By Allen Kisakye

The streets of Kampala are always busy. Everywhere you turn, one is bound to bump into one of the nearly 4 million day time population, including vendors, beggars and street children among others.

Most of the vendors along all major streets sell simple goodies such as handcrafts, sweets, biscuits, fruits, clothing and other stuff.

Among the several vendors is Ms Jennipher Nakandi who has spent about three years selling handkerchiefs along Kampala Road. The mother of a two-year-old has for several months, like others, had running battles with enforcement officers from Kampala Capital City Authority.

“They would arrest us, and confiscate our merchandise. Most of my colleagues ended up at Luzira (Prison) for even the pettiest of issues,” she told Watchdog on Monday.

Nakandi, who has been arrested once before, however says since the death of ASP Muhammad Kirumira, street vending has thrived and KCCA is now less their worries.

“When Kirumira was mercilessly gunned down, President Museveni went to Luzira Prison and was surprised when a sizable number of the people detained there were street vendors,” she said.

“Most of them told the same story and pinned KCCA law enforcement officers of brutality.”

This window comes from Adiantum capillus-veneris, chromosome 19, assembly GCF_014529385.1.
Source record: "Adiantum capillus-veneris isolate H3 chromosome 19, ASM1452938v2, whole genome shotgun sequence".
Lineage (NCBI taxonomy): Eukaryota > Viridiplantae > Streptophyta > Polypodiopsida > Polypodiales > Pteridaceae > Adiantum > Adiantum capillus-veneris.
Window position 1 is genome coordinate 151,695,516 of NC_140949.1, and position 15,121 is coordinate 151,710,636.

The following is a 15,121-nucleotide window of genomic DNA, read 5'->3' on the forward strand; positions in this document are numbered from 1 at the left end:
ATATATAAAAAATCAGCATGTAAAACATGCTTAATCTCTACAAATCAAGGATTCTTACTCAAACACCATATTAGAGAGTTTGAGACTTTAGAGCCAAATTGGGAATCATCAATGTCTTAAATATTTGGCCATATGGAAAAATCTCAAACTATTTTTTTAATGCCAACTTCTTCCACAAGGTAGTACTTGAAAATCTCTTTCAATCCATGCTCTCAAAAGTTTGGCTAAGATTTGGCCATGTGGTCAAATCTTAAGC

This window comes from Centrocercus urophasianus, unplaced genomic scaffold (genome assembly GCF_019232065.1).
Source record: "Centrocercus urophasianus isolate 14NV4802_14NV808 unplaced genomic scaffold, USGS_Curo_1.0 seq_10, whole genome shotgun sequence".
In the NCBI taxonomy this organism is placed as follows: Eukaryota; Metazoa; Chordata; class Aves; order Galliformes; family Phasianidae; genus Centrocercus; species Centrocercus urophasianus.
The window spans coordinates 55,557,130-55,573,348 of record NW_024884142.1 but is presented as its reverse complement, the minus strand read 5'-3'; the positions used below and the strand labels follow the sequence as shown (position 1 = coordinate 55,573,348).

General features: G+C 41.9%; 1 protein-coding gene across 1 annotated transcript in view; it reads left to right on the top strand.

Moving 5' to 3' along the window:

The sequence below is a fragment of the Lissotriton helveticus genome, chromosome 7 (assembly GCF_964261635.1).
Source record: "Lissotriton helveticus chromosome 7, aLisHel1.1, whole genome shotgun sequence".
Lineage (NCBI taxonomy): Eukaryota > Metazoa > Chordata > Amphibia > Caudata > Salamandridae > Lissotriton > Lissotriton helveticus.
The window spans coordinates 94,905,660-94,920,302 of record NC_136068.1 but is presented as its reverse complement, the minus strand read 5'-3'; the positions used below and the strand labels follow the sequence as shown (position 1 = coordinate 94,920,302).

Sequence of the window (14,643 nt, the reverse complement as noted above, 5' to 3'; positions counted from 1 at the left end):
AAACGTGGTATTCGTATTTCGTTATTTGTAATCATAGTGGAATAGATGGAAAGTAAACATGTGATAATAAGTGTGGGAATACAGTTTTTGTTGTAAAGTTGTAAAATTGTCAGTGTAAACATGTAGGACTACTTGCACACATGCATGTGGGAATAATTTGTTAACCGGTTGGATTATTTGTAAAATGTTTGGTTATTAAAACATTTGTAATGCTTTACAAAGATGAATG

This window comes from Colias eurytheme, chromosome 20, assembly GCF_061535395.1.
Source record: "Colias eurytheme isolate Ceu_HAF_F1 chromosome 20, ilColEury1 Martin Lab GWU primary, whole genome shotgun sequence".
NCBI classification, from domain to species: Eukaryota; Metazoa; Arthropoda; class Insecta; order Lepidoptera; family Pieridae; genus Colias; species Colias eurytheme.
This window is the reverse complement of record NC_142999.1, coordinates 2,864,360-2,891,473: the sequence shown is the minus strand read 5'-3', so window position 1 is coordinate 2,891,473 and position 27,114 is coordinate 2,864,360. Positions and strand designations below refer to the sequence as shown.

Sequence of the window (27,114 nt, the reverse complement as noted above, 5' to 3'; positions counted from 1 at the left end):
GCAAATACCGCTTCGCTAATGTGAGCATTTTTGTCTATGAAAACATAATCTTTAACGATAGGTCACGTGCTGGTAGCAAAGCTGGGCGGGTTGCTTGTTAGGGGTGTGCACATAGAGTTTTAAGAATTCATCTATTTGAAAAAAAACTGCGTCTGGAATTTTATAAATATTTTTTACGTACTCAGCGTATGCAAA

Nakandi alleges that the President immediately ordered for their immediate release.

“Since then, KCCA has never disturbed us again,” she added.

This is a big relief since she works with her son.

“Then it was never easy. Our colleagues without children would just pick up their goodies and run. I and several other mothers had to carry our children as well as merchandise which was quite challenging,” she divulged.

When asked what her biggest worry was, apart from the enforcement officers, Nakandi says she fears for her son who might pick up not so good habits of the street children yet she always wakes up very early in the morning to prepare a good future for him.

“I would like the government to understand that the only reason why we work on streets is because that is what we can afford. Ideally, we all want to sit in our own shops  but we do not have the money. This business requires only Shs50,000 capital which I can afford,” she said.

However, KCCA spokesperson Mr. Peter Kawijju, says KCCA has never stopped doing their job (of running after unlicensed  vendors) and that maybe some vendors are just lucky.

“I do not know anything about what the President said while ordering for the release of some vendors who were in Luzira Prison,” but truth is we have never stopped carrying out operations.

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